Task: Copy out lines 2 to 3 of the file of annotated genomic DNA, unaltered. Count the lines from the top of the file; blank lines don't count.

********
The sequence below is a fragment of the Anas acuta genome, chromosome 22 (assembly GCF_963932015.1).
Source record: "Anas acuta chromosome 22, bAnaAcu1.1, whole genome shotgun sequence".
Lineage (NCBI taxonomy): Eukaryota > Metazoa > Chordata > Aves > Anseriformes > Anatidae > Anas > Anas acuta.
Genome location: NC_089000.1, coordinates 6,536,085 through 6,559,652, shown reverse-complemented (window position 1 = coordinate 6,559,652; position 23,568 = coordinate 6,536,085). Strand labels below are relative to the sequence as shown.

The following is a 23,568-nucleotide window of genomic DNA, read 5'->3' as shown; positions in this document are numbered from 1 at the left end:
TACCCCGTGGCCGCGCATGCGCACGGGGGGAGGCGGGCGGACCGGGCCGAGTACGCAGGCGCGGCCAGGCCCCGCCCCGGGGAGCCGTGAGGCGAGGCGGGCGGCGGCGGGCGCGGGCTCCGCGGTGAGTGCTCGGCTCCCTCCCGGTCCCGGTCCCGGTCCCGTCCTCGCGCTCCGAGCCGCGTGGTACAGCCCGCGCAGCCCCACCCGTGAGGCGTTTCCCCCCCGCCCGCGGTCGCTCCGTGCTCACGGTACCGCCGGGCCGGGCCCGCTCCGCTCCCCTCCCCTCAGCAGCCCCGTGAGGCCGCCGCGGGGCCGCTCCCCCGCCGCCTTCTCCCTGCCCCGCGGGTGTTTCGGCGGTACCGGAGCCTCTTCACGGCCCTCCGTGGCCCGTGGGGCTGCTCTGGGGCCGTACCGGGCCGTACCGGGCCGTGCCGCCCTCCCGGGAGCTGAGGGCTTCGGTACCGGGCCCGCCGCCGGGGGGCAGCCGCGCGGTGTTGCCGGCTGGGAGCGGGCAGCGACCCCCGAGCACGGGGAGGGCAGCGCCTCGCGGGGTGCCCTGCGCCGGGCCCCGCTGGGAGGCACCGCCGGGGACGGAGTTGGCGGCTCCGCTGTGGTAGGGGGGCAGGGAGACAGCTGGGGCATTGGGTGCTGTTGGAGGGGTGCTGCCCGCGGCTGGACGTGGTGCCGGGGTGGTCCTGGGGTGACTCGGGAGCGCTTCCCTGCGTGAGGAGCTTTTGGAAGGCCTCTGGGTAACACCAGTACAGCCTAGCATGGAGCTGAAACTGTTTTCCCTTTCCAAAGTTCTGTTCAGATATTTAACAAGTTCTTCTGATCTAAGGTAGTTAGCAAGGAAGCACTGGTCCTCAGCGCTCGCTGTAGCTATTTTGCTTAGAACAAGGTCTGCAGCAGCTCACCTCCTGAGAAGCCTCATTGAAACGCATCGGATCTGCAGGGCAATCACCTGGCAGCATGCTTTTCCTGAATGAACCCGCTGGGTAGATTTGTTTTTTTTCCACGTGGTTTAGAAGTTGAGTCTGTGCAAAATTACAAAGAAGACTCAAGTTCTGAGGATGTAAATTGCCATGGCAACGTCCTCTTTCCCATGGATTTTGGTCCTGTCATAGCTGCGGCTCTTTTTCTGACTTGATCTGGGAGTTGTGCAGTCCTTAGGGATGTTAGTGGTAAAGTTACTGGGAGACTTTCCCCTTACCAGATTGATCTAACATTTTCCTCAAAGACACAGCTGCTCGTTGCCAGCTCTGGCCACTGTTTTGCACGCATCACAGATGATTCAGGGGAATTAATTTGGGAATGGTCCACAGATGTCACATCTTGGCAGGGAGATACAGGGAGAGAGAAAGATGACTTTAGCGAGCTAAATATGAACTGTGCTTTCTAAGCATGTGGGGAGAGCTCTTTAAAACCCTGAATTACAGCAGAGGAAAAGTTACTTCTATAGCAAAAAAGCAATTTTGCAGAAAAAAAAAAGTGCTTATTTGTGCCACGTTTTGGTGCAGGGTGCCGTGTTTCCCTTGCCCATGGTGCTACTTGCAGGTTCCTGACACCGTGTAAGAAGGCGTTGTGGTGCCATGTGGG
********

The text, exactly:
Source record: "Anas acuta chromosome 22, bAnaAcu1.1, whole genome shotgun sequence".
Lineage (NCBI taxonomy): Eukaryota > Metazoa > Chordata > Aves > Anseriformes > Anatidae > Anas > Anas acuta.